Time flies so quickly it's sad
posted August 07, 2015
Time flies so quickly it's sad. Eight weeks have gone by in a blink of an eye, but those eight weeks were totally worth it. Not only have I learned so much, but I've gained a family. The friends that I made, words cannot describe how amazing they are. Without them, this program would not have been the same. In the last few weeks, us interns focused on our project. Allison and I continued our project on "The Effect of Size and Ecology on Extinction Susceptibility". With the help of Noel, we were able to crest graphs and tables that contributed to our results. We found that size did not matter during a mass extinction, however ecology does. It was fun learning how to code in R. Well... technically Noel wrote the codes and we edited them. But still, it was cool seeing how the codes turned into graphs!
The best part of interning was being able to experience camping! It was the first time I have ever been camping and it was so much fun! I enjoyed being able to go swimming with my fellow interns, playing Marco Polo and throwing the frisbee. Cooking dinner with them was also fun, walking up to the picnic tables and sitting there until 1:30AM. The funniest part was when Hefan left the tables at around 10 to go to sleep, but then a few hours later returned to join us at midnight. However, when we returned to the campsite at 1, Cindy discovered that her backpack was missing. Stolen by the raccoons, we can hear her mumbling in her tent all night. At least she found it in the end! I think camping gave me the opportunity to get to know the interns on a personal level. It definitely brought all of us together and made us become not friends, but a family. I wish we were able to camp longer, but that Monday and Tuesday was definitely worth it.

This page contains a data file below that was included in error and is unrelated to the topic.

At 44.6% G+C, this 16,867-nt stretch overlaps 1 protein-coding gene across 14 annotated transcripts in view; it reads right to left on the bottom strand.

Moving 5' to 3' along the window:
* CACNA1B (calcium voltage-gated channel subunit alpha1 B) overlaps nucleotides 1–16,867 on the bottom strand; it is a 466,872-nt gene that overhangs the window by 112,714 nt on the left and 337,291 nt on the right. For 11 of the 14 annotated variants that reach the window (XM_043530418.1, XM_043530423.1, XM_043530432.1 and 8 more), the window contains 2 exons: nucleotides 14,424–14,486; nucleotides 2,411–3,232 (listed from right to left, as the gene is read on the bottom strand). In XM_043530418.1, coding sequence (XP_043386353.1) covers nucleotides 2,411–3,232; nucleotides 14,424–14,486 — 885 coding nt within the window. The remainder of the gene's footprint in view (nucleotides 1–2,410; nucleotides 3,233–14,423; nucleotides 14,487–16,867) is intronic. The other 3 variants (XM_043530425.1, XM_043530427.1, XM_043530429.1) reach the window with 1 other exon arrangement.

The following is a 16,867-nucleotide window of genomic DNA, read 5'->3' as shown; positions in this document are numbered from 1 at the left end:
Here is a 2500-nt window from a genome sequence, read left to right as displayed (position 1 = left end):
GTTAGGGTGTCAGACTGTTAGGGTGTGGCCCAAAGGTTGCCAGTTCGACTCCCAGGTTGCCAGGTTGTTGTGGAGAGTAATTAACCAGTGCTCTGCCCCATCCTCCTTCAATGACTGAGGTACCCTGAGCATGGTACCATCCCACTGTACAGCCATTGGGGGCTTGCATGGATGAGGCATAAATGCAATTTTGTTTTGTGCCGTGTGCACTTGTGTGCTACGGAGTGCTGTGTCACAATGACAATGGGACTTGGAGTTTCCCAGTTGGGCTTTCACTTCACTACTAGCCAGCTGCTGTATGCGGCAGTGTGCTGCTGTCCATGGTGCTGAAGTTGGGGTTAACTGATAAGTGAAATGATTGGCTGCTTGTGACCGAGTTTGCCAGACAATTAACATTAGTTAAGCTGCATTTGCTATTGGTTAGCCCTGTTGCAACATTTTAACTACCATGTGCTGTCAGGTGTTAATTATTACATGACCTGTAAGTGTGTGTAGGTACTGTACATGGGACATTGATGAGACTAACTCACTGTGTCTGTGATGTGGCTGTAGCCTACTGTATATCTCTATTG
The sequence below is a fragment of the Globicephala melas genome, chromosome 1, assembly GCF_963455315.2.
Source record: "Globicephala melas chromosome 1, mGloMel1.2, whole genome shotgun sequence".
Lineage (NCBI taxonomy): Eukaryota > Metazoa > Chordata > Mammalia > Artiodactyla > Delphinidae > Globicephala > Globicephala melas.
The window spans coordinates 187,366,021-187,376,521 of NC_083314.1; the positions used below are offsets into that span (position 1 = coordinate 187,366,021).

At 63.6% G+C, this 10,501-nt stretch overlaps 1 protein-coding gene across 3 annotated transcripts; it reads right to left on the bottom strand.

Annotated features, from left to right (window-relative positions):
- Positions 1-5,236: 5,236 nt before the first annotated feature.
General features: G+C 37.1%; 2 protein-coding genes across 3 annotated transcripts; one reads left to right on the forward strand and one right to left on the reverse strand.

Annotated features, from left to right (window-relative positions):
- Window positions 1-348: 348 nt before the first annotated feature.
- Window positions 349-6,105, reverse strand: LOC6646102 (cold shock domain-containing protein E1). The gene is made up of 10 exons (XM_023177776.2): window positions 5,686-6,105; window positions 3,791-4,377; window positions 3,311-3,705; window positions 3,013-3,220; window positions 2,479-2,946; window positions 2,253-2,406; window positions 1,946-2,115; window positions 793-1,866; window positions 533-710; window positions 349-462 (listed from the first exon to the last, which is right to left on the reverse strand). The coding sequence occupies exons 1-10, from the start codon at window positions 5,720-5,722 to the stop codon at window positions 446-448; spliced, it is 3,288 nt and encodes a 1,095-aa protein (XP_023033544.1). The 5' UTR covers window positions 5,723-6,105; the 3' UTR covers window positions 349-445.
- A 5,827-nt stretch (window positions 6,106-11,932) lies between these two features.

Eventually the last day came and all of us had to present our poster. It was awesome seeing and hearing about the amazing things us interns accomplish during our eight weeks. Us interns pitched in and got the best mentor ever, Noel, a gift! We all sneakily (at least that's what I think) got everyone to sign an apron for him. I hope he liked it! I'm so glad Noel was our mentor for the eight weeks. He is so nice and wow, he is so smart. He is also makes such delicious desserts. Mmm. I hope our gifts to him showed him how much we appreciate him. I am forever grateful of Noel. No gift can ever tell him how thankful I am.
I am sad to say that eight weeks are finally over. I miss going to class and seeing all my friends. I don't, however, miss bussing! That was not fun! But it was definitely worth it in the end. Hopefully everyone will show up at AGU! See you all soon! Best wishes!
We are currently in our fifth week...
posted July 15, 2015
We are currently in our 5th week of the history of life internship and it has been nothing but pure awesomeness! Shayna and I haven’t finished our data collection book, however it seems that everyone has phased out from doing data collection. This is primarily due to the fact that we’ve been assigned new partners and began our research project. I am paired with Allison and we are working on the topic mass extinction. Basically what we want to figure out is whether size and ecology plays a role on a species survival during a mass extinction. As of right now, Allison and I have been collecting data through both the web and from R. Noel, fortunately, gave us the coding we need in order to extract the necessary data from the files. I am excited for this project.